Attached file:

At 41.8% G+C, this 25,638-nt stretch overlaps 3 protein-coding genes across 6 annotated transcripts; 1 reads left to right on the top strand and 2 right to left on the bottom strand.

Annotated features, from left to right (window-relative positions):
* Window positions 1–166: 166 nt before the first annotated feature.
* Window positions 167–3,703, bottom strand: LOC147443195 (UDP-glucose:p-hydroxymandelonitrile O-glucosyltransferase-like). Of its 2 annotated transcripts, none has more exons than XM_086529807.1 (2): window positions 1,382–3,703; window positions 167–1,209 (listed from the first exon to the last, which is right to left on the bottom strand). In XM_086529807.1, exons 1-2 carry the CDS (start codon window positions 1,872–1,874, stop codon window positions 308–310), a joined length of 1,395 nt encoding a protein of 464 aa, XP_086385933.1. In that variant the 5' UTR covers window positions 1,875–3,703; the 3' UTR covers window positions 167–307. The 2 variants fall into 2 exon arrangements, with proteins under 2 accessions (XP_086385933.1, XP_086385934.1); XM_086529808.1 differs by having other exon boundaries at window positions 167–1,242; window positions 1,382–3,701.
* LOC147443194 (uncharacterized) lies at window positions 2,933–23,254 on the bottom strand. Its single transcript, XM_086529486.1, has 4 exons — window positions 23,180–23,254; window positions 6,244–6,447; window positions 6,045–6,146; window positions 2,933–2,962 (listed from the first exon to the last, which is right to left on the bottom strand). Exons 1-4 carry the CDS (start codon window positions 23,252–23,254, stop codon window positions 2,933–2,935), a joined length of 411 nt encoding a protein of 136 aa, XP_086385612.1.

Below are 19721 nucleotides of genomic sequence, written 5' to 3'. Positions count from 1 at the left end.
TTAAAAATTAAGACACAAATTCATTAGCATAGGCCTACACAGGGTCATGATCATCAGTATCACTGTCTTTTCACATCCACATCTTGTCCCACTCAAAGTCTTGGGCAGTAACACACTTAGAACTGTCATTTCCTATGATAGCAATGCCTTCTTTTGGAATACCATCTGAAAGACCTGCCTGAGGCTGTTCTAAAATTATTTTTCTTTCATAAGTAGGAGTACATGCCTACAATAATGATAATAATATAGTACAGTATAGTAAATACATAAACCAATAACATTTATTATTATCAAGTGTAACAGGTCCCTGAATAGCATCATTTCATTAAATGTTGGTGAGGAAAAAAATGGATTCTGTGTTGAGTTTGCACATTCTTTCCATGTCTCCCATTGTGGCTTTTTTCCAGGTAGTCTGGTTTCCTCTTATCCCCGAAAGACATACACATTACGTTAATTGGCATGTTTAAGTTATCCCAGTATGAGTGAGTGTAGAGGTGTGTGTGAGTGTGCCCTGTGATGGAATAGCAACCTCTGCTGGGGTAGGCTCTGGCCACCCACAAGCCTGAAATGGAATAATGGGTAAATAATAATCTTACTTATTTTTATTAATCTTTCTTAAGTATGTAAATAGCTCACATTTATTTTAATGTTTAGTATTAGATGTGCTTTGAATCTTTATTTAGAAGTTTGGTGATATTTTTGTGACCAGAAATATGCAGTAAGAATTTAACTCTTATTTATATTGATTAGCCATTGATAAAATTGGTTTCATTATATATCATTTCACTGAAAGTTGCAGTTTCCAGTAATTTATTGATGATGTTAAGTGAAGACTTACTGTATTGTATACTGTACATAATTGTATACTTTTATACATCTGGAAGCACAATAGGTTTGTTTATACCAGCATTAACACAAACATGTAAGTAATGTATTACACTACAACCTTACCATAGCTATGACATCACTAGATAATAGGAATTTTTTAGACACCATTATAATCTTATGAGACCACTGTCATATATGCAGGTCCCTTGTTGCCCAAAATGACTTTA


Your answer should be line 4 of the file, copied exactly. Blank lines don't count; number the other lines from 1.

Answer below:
* Window positions 167–3,703, bottom strand: LOC147443195 (UDP-glucose:p-hydroxymandelonitrile O-glucosyltransferase-like). Of its 2 annotated transcripts, none has more exons than XM_086529807.1 (2): window positions 1,382–3,703; window positions 167–1,209 (listed from the first exon to the last, which is right to left on the bottom strand). In XM_086529807.1, exons 1-2 carry the CDS (start codon window positions 1,872–1,874, stop codon window positions 308–310), a joined length of 1,395 nt encoding a protein of 464 aa, XP_086385933.1. In that variant the 5' UTR covers window positions 1,875–3,703; the 3' UTR covers window positions 167–307. The 2 variants fall into 2 exon arrangements, with proteins under 2 accessions (XP_086385933.1, XP_086385934.1); XM_086529808.1 differs by having other exon boundaries at window positions 167–1,242; window positions 1,382–3,701.